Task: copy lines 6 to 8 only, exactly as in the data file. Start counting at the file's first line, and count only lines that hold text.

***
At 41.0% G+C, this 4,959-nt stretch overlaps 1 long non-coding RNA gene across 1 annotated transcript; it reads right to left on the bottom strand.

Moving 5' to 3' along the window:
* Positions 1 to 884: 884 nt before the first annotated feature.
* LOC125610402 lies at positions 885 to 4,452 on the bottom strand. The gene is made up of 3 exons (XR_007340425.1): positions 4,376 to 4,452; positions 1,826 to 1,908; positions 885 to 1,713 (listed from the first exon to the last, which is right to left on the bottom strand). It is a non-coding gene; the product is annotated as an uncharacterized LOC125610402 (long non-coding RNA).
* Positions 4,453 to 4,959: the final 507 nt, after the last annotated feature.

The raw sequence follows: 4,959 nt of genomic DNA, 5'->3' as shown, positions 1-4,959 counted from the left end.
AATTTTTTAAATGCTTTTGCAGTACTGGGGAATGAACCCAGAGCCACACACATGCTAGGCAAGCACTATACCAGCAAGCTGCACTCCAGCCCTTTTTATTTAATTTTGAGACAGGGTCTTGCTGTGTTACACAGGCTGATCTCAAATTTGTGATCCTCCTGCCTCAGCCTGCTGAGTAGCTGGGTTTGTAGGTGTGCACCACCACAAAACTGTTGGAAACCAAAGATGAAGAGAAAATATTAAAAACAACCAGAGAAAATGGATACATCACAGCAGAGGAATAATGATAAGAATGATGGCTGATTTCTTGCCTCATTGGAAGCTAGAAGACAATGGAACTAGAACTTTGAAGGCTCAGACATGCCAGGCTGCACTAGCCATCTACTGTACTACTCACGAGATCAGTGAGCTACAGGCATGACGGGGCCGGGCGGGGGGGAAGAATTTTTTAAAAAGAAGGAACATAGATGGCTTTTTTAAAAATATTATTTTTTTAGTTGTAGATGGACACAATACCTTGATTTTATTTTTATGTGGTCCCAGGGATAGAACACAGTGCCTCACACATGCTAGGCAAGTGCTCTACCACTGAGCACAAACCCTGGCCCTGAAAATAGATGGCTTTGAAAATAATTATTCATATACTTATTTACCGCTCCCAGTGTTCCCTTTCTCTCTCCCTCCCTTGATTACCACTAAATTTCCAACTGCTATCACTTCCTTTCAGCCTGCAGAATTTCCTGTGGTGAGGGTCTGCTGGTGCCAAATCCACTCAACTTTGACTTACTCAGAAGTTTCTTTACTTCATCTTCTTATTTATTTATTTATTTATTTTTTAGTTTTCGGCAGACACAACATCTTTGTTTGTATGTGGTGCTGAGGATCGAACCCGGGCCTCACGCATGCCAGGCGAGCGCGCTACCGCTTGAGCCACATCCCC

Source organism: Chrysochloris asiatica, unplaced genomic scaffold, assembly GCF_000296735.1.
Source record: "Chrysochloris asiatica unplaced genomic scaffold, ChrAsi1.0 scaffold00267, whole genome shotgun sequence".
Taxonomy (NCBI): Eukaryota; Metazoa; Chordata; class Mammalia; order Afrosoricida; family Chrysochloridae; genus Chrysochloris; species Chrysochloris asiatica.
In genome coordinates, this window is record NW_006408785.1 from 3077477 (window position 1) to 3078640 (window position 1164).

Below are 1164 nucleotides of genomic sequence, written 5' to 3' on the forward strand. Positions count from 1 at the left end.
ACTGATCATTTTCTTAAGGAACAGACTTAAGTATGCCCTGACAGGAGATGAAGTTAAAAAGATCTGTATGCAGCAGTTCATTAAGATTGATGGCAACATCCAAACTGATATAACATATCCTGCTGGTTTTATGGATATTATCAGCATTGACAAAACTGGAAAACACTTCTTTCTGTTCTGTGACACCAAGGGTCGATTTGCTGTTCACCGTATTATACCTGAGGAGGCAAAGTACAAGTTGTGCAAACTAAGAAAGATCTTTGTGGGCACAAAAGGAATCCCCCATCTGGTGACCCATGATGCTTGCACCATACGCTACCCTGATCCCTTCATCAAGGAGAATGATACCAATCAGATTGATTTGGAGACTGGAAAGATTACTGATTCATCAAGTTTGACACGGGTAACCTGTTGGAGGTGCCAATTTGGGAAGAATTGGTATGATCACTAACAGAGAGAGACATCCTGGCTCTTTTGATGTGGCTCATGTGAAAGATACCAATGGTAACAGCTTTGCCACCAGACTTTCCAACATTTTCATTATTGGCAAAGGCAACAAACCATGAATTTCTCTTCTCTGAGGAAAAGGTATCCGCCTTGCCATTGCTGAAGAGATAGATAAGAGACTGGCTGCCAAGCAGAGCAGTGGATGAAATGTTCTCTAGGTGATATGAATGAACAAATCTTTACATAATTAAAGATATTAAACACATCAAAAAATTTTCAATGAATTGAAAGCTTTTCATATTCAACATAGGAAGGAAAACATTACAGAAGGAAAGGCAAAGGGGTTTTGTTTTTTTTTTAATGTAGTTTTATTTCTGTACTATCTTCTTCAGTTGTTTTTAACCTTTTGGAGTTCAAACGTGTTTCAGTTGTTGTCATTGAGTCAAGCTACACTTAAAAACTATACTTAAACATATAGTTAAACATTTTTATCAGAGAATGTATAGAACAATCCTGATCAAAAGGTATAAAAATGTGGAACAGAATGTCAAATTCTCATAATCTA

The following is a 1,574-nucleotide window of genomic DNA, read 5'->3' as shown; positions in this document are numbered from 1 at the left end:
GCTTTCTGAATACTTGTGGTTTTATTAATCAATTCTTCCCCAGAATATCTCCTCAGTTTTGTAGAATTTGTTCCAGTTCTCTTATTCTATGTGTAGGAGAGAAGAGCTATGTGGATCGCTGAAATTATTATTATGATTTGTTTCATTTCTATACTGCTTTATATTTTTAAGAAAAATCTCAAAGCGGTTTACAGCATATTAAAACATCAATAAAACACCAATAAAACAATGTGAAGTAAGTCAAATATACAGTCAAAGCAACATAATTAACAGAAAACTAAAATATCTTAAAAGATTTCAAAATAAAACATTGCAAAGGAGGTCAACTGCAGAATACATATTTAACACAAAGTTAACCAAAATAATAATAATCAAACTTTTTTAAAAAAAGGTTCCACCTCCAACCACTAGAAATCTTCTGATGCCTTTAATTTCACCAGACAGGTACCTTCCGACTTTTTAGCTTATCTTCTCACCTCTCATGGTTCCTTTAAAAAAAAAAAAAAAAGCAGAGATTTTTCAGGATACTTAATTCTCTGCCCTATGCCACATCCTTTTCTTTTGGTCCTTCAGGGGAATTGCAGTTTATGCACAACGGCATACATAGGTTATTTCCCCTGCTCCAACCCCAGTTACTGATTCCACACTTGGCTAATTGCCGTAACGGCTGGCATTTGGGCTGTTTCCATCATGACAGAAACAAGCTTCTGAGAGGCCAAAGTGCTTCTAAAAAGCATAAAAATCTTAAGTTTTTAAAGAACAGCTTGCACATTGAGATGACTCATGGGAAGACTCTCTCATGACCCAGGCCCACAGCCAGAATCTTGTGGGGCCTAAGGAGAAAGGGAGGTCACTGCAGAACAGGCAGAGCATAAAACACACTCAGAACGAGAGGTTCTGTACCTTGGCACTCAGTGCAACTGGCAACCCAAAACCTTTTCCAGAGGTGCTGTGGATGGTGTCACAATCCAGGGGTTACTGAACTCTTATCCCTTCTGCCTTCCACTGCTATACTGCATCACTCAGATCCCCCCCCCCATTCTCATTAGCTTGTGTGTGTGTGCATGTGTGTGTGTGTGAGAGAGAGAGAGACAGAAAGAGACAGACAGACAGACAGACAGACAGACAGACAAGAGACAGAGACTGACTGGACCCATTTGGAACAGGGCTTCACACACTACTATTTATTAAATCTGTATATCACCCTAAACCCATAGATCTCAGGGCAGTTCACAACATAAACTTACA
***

The raw sequence follows: 4,959 nt of genomic DNA, 5'->3' as shown, positions 1-4,959 counted from the left end.
AATTTTTTAAATGCTTTTGCAGTACTGGGGAATGAACCCAGAGCCACACACATGCTAGGCAAGCACTATACCAGCAAGCTGCACTCCAGCCCTTTTTATTTAATTTTGAGACAGGGTCTTGCTGTGTTACACAGGCTGATCTCAAATTTGTGATCCTCCTGCCTCAGCCTGCTGAGTAGCTGGGTTTGTAGGTGTGCACCACCACAAAACTGTTGGAAACCAAAGATGAAGAGAAAATATTAAAAACAACCAGAGAAAATGGATACATCACAGCAGAGGAATAATGATAAGAATGATGGCTGATTTCTTGCCTCATTGGAAGCTAGAAGACAATGGAACTAGAACTTTGAAGGCTCAGACATGCCAGGCTGCACTAGCCATCTACTGTACTACTCACGAGATCAGTGAGCTACAGGCATGACGGGGCCGGGCGGGGGGGAAGAATTTTTTAAAAAGAAGGAACATAGATGGCTTTTTTAAAAATATTATTTTTTTAGTTGTAGATGGACACAATACCTTGATTTTATTTTTATGTGGTCCCAGGGATAGAACACAGTGCCTCACACATGCTAGGCAAGTGCTCTACCACTGAGCACAAACCCTGGCCCTGAAAATAGATGGCTTTGAAAATAATTATTCATATACTTATTTACCGCTCCCAGTGTTCCCTTTCTCTCTCCCTCCCTTGATTACCACTAAATTTCCAACTGCTATCACTTCCTTTCAGCCTGCAGAATTTCCTGTGGTGAGGGTCTGCTGGTGCCAAATCCACTCAACTTTGACTTACTCAGAAGTTTCTTTACTTCATCTTCTTATTTATTTATTTATTTATTTTTTAGTTTTCGGCAGACACAACATCTTTGTTTGTATGTGGTGCTGAGGATCGAACCCGGGCCTCACGCATGCCAGGCGAGCGCGCTACCGCTTGAGCCACATCCCC

Source organism: Chrysochloris asiatica, unplaced genomic scaffold, assembly GCF_000296735.1.